Yale L5-180:
Trying to Identify two old L5 / G5 Forklifts.....Can't Find the S/N

First Post Here, I thought you guys might be able to help me out with some info on these two old Yale Forklifts I have

I have two old Yale Forklifts. One we have had for awhile and we call "Big Red" (see why in pictures). The data plate says it is a L5-180-MAS, and it is supposed to be a 18,000 lb capacity lift. We really like it and have had it a couple years. It will easily lift like 20,000 and we have added some extra counterweight in the past to lift almost 24,000. The thing is a BEAST

The 2nd lift we just acquired and to keep them separate we are calling it "Old Yellow". I don't know what the model is or what the S/N is, because there is no data plate. It does look to be a similar body style as the one we already had except the frame is 12" longer in the middle (between the wheels) and about 2" longer behind the rear wheel. Otherwise they seem identical. The measurements on the Mast, Wheels, Tires, etc are all the same. The only other difference is the carriage is 31" which is larger than BIG Red's which is 27 1/2". The other major difference which is great is that someone has setup a side shift and fork positioner on it.

We would like to Fix up this new lift "Old Yellow", but first I would like to find out what the model, capacity, and S/N are. I can't seem to find the S/N anywhere though. I was told by someone that it should be stamped somewhere on the frame, but I can't find it.

Does anyone know where I would find the S/N Serial Number?
  • Posted 11 Dec 2016 08:40
  • Discussion started by christopher_b
  • Ohio, United States
Chris Boggs
- Boggs Equipment -
Showing items 1 - 3 of 3 results.
I took a look at the pics- I don't think knowing the model & serial #'s is going to help you much as these machines are old. I seriously doubt that any parts would be available thru forklift channels for these units.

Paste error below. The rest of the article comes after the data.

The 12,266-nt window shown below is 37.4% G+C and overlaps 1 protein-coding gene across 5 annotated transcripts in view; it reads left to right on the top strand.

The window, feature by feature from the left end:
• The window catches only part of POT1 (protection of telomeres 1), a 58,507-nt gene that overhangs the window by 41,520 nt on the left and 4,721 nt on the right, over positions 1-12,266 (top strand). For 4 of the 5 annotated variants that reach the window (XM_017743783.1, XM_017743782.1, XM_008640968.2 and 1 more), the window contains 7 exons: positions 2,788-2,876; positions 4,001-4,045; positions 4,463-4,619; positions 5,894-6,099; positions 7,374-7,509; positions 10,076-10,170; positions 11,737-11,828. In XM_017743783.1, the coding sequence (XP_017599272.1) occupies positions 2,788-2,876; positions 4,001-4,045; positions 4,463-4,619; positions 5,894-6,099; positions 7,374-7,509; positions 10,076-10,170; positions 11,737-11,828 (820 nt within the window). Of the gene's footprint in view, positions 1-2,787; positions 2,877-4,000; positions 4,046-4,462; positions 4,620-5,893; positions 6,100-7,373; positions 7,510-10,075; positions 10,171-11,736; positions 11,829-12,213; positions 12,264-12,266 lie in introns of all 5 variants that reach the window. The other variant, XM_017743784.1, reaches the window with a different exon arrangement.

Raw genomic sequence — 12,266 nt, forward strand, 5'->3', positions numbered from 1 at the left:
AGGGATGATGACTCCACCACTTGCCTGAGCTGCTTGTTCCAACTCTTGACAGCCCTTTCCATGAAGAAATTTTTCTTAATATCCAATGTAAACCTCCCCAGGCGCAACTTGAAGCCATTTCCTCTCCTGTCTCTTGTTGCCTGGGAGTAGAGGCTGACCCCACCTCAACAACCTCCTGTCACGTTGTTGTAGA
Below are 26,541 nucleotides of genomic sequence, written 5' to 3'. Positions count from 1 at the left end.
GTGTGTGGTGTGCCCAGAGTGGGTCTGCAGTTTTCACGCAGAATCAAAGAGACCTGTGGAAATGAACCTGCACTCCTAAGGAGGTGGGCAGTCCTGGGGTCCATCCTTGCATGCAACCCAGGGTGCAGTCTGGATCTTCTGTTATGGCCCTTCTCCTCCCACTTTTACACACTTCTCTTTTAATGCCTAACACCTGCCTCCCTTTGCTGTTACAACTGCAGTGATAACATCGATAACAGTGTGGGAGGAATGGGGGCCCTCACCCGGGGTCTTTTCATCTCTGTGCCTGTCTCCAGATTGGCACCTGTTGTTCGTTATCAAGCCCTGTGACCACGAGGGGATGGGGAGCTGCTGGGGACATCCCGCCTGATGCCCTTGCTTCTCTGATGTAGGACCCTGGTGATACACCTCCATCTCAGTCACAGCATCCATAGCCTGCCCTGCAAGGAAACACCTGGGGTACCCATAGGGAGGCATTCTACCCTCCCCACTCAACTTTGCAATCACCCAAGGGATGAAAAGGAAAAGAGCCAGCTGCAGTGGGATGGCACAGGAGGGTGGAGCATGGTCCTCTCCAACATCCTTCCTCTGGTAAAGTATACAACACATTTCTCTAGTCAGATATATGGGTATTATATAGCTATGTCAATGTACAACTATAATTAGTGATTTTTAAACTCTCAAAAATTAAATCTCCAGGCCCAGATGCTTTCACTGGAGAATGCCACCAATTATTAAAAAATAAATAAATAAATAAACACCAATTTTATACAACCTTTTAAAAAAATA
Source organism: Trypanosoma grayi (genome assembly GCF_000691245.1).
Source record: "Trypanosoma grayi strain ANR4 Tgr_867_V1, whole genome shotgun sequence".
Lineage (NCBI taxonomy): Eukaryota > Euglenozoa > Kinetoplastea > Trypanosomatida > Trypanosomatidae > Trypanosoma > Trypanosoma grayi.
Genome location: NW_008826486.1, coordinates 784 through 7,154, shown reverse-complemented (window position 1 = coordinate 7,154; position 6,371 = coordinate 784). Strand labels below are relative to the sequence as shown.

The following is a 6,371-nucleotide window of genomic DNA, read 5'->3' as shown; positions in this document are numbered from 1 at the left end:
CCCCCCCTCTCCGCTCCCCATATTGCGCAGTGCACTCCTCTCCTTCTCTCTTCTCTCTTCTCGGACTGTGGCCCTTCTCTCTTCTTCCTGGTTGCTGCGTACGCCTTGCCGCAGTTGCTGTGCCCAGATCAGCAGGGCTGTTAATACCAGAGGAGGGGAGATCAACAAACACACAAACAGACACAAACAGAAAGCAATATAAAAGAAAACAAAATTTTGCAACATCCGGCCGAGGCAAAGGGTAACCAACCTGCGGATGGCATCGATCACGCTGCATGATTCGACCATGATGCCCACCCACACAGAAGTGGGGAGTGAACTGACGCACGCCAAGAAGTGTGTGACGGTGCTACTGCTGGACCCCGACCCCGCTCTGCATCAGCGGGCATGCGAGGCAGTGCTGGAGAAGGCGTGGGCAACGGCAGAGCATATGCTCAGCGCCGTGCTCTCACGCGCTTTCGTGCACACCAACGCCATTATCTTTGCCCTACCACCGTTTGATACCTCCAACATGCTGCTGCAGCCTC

I think parts would have to be sourced by matching them up, getting them made, etc. Forklifts from back then were much easier to cross to their automotive roots.

With that said, I must say though that these lifts are a liability issue. If anyone were to get hurt on these lifts I'm quite sure you'd have legal issues. I'm sure that the operational manuals which are supposed to be kept with the lifts are no longer available, the capacities have to be listed on the machines (and the tags have to come from the manufacturer), etc. My advise would be to sadly retire these units before they bite you hard (IMHO) :(
  • Posted 16 Dec 2016 11:46
  • Reply by bbforks
  • Pennsylvania, United States
bbforks (at) Hotmail (dot) com
Customers love technology- until they have to pay to fix it!
Can anyone help Christopher_b out?
His photos can be seen at this link,
http://www dot rodgerlamb dot net/?p=967

copy and paste the whole link into your browser and just replace the dots with a "."
  • Admin
  • Posted 14 Dec 2016 23:25
  • Reply by Admin
  • Queensland, Australia
I am trying to add the photo gallery I have of these, but I can't figure out how to post it.

From Admin
The photos can now be seen at this link,
http://www dot rodgerlamb dot net/?p=967

copy and paste the whole link into your browser and just replace the dots with a "."

Cheers
from Admin
  • Posted 11 Dec 2016 08:52
  • Modified 13 Dec 2016 02:33 by administrator
  • Reply by christopher_b
  • Ohio, United States

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